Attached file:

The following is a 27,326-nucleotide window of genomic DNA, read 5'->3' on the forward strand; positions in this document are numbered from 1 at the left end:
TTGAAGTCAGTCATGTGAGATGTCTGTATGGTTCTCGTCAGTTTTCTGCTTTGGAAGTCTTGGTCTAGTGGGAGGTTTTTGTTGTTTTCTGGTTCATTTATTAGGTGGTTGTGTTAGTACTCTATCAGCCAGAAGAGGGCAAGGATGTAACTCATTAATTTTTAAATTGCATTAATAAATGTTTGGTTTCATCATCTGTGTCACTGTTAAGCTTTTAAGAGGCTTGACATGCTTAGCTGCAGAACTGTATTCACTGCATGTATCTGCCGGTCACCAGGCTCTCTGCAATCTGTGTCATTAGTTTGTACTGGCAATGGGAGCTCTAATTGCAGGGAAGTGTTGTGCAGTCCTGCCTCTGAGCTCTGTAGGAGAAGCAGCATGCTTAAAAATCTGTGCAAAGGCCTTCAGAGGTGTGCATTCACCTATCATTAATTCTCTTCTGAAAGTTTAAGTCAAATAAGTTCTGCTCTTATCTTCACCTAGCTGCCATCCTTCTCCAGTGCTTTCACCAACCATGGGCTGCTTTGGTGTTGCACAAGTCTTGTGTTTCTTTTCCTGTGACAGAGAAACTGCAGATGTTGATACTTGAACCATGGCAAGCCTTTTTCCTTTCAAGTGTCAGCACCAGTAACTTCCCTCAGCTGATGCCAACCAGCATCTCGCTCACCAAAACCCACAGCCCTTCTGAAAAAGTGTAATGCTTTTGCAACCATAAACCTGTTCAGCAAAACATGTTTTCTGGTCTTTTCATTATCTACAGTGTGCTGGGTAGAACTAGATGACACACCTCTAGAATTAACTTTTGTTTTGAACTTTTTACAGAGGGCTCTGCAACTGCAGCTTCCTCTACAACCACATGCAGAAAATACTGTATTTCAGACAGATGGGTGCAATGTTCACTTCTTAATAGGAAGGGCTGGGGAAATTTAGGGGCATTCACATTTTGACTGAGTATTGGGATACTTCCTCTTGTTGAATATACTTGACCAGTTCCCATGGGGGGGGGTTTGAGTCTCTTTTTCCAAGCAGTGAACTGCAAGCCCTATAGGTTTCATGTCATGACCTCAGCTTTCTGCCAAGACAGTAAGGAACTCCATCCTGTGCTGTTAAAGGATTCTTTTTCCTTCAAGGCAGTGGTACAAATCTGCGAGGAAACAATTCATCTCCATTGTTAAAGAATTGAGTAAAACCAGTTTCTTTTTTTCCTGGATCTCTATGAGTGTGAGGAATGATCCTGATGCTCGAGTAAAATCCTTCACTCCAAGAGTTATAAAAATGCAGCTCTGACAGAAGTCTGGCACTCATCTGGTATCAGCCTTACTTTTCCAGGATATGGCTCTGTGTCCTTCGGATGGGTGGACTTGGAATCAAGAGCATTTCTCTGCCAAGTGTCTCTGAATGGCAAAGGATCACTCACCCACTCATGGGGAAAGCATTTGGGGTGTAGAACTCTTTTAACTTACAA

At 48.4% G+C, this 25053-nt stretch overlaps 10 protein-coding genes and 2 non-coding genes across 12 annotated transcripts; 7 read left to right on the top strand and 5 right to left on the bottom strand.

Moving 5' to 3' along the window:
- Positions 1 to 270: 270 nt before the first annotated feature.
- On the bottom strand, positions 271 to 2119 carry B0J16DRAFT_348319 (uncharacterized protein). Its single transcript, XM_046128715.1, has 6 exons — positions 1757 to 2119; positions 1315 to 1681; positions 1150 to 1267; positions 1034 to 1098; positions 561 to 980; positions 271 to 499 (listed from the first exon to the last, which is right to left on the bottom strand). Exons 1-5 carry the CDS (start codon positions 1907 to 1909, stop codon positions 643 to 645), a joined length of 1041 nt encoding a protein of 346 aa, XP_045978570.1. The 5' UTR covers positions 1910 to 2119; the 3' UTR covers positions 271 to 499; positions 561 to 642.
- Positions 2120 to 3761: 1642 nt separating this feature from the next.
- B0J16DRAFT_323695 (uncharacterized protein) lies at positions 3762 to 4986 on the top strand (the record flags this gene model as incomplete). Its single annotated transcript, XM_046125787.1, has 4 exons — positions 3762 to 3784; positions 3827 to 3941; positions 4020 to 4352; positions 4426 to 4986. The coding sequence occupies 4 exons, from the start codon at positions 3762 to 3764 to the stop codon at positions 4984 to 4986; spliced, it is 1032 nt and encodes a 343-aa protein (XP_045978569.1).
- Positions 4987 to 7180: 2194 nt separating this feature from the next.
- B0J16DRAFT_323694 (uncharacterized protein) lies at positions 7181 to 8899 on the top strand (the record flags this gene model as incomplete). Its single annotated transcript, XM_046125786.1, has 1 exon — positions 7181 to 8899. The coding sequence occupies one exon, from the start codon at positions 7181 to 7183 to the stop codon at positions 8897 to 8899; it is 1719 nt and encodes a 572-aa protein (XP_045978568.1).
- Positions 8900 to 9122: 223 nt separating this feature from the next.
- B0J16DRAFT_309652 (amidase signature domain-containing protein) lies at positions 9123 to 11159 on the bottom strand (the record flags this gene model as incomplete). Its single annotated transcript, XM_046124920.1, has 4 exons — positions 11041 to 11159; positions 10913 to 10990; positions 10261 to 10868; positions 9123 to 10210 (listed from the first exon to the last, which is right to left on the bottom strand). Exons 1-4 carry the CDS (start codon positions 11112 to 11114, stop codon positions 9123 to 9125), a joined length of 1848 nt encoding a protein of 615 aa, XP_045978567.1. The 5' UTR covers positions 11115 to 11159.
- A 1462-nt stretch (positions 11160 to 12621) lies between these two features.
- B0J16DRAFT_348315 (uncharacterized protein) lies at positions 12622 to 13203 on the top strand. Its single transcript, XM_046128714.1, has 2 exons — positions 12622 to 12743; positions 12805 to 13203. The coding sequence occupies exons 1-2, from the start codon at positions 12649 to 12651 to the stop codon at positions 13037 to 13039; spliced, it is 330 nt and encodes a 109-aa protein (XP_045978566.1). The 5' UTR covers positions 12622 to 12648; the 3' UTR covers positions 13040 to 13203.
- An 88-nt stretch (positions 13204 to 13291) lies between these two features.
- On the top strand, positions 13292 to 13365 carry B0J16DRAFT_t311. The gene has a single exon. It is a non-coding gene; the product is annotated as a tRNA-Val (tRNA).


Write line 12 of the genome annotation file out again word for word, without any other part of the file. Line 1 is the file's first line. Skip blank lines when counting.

- B0J16DRAFT_309652 (amidase signature domain-containing protein) lies at positions 9123 to 11159 on the bottom strand (the record flags this gene model as incomplete). Its single annotated transcript, XM_046124920.1, has 4 exons — positions 11041 to 11159; positions 10913 to 10990; positions 10261 to 10868; positions 9123 to 10210 (listed from the first exon to the last, which is right to left on the bottom strand). Exons 1-4 carry the CDS (start codon positions 11112 to 11114, stop codon positions 9123 to 9125), a joined length of 1848 nt encoding a protein of 615 aa, XP_045978567.1. The 5' UTR covers positions 11115 to 11159.